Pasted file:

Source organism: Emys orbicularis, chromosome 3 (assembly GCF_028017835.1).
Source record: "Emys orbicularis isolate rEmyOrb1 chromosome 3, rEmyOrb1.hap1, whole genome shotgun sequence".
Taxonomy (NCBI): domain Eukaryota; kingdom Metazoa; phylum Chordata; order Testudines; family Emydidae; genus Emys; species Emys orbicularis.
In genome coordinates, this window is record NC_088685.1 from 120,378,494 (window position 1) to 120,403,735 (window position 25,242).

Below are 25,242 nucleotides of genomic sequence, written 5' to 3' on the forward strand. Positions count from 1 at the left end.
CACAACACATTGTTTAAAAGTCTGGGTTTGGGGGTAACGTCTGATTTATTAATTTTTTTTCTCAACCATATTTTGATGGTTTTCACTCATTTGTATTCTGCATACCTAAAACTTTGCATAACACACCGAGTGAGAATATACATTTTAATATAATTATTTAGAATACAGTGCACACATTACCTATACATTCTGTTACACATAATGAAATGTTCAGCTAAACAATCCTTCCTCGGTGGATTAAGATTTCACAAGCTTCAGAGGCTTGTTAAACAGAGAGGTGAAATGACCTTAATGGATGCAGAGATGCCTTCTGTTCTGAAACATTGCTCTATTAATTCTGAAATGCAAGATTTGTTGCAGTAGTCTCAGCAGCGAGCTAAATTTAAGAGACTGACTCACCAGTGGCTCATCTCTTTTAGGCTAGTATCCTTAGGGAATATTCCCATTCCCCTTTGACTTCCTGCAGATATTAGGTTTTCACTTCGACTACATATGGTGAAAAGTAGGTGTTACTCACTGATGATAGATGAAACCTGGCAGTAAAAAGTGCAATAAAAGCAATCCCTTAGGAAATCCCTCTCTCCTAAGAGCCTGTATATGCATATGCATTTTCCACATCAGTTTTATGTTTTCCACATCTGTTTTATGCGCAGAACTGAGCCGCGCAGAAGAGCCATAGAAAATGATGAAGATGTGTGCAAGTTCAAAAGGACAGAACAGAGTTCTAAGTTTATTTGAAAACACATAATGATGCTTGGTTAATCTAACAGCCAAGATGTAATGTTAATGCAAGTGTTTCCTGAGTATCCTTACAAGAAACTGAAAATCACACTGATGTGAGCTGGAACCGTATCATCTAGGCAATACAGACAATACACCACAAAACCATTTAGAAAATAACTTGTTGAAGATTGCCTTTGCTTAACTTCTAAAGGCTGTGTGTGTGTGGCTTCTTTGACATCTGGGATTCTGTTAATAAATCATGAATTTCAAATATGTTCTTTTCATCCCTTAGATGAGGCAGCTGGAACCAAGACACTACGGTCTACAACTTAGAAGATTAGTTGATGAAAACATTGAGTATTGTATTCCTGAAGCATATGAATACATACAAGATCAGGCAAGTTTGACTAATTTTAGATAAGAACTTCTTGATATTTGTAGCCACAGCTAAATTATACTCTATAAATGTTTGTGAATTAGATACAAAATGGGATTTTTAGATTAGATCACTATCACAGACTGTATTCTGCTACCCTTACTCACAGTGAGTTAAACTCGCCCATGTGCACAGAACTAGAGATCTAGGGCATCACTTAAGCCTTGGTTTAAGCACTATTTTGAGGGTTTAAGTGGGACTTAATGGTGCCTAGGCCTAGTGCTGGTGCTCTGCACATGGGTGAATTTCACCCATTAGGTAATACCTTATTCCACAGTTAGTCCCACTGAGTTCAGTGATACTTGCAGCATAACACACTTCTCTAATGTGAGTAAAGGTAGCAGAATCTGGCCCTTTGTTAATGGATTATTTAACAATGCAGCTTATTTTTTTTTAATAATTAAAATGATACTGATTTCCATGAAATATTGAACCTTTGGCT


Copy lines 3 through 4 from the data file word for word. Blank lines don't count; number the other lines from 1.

Taxonomy (NCBI): domain Eukaryota; kingdom Metazoa; phylum Chordata; order Testudines; family Emydidae; genus Emys; species Emys orbicularis.
In genome coordinates, this window is record NC_088685.1 from 120,378,494 (window position 1) to 120,403,735 (window position 25,242).